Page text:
No deadline to make Inuktut the working language in Nunavut government, says premier
“That is what we expected when we got Nunavut and that was how Nunavut was meant to be,” says Aggu MLA Paul Quassa
When Nunavut was created 20 years ago, it was expected that Inuktut would be the territorial government’s working language, Aggu MLA Paul Quassa said in the legislature on Wednesday, Oct. 30.
“That is what we expected when we got Nunavut and that was how Nunavut was meant to be, that was the meaning…. The core of the government continues to use English as its main working language, its everyday working language,” Quassa said through translation.
Quassa turned to question Nunavut’s premier, Joe Savikataaq, on what his plans were to change this.
“I wish to ask the premier if his government has a goal, with a timeline, for implementing a system where non-Inuktut speakers will be expected to provide services in the working language of Inuktut,” Quassa said.
Savikataaq said although the government’s Department of Human Resources has funding for government staff to learn Inuktut or upgrade their knowledge of the language, he does not have a set date for when Inuktut will be the official working language.
Quassa went on to say that although the government has funding for Inuktut training, learning the language does not seem to be enforced.
“When the first qallunaat came to our homeland, they had no choice but to learn our language to ensure that their message was understood to the people that they served, such as the ministers and priests and other people like Hudson’s Bay Company.”
Quassa added that many people learned the language within a year, while some learned within six months.
“Can the premier tell Nunavummiut how he plans to take the first step in building up the momentum to have the Nunavut government operating day-to-day in our own Inuktut language?” Quassa asked.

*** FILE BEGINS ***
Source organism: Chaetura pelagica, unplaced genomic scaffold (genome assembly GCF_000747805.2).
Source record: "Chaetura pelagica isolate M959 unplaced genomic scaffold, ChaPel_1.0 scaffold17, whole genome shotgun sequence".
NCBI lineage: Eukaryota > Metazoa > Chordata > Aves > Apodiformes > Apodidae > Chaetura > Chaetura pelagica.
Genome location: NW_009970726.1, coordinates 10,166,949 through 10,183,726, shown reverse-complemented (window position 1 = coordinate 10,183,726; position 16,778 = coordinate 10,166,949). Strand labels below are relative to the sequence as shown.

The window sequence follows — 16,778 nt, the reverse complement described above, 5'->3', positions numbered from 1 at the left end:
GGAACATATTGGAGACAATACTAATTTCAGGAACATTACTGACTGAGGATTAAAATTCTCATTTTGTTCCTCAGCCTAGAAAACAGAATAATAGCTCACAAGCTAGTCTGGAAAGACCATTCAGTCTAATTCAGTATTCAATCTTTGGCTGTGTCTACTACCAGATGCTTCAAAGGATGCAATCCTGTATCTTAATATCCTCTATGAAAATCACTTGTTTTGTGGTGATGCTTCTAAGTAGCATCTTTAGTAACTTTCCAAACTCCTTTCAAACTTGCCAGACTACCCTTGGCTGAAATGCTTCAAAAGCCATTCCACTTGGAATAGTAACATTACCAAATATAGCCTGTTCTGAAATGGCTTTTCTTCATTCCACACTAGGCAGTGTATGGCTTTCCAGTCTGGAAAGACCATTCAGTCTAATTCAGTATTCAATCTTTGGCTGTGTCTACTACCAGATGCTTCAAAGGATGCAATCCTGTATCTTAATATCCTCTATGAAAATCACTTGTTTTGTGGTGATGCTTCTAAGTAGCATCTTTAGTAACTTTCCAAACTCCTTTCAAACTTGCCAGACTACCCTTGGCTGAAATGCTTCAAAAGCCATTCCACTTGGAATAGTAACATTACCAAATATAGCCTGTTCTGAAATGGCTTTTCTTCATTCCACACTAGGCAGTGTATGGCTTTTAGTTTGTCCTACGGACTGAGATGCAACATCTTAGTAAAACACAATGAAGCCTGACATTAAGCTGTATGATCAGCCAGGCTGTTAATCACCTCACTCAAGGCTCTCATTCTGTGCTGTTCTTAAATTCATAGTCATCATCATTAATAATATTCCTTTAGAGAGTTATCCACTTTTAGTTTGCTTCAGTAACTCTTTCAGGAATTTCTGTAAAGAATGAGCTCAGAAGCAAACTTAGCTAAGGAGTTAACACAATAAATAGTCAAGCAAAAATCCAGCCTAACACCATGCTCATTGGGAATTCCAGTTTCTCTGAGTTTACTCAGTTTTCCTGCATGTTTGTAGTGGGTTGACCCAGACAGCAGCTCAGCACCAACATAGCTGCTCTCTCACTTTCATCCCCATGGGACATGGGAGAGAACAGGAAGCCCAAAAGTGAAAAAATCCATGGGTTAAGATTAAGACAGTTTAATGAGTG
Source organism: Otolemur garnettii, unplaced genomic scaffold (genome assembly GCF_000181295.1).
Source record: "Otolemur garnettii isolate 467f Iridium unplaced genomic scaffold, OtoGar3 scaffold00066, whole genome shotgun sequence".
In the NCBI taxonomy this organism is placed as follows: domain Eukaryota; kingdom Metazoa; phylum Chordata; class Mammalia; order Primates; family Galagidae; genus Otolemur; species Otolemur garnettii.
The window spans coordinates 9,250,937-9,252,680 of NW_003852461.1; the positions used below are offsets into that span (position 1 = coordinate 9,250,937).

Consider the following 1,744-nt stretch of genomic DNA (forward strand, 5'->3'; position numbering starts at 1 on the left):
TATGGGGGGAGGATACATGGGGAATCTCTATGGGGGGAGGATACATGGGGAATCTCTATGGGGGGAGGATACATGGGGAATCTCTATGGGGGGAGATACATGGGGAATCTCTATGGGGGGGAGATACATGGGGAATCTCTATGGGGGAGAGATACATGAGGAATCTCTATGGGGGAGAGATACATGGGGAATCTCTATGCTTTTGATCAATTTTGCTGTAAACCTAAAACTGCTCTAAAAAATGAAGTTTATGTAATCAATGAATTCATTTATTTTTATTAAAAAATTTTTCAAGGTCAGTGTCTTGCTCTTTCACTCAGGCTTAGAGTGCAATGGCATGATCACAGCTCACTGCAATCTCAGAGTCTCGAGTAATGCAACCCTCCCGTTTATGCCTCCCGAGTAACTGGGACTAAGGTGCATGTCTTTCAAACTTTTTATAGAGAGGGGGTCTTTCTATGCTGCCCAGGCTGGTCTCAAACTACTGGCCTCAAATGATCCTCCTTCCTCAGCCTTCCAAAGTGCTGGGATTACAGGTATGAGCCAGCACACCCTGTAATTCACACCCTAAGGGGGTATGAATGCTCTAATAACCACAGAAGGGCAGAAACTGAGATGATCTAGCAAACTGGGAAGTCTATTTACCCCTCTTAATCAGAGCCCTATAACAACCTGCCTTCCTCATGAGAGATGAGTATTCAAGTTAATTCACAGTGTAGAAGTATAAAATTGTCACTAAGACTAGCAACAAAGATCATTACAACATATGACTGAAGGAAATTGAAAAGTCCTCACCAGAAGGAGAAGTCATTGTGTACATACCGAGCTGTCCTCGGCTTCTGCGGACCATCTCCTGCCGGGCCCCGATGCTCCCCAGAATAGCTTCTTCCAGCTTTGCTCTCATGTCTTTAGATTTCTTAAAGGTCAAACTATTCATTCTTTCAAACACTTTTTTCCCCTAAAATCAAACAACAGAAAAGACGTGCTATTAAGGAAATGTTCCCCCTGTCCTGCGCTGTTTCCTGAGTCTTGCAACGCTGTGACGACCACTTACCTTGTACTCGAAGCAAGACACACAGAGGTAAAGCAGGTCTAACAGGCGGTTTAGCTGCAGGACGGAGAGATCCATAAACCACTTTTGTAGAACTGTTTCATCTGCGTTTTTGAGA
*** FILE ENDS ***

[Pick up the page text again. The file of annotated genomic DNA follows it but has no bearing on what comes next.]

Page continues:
Savikataaq restated that there is funding available for staff to learn Inuktut if they choose to do so.
“There is money available for that, to improve their position, they can take training. It’s available. The member used to be the minister of culture. The member is quite well aware that the money is available there,” Savikataaq said.
But for Quassa, having Inuktut training as an option for Government of Nunavut staff is not enough.
“Does the premier remember why we got Nunavut or was he just newborn when Nunavut was created? The government was supposed to run in Inuktut and people are still expecting it today. But still nothing,” Quassa said.
He also highlighted the Greenlandic government as an example, where “the Inuit there use their language on a daily basis … they probably fly there with the pilots using their language.”
“When I go to a store in Greenland, they use their language. They operate using their language. So I ask the premier, things that we have seen in other Inuit lands not in Nunavut, looking at them…. Can [the premier] learn from these other jurisdictions so that within Nunavut our government headquarters can run in Inuktut?” Quassa asked.
“We see other jurisdictions but then we always say, Nunavut is unique, Nunavut is different. And saying that within the government … if they [people] want service in Inuktut, they will get service in Inuktut,” Savikataaq replied.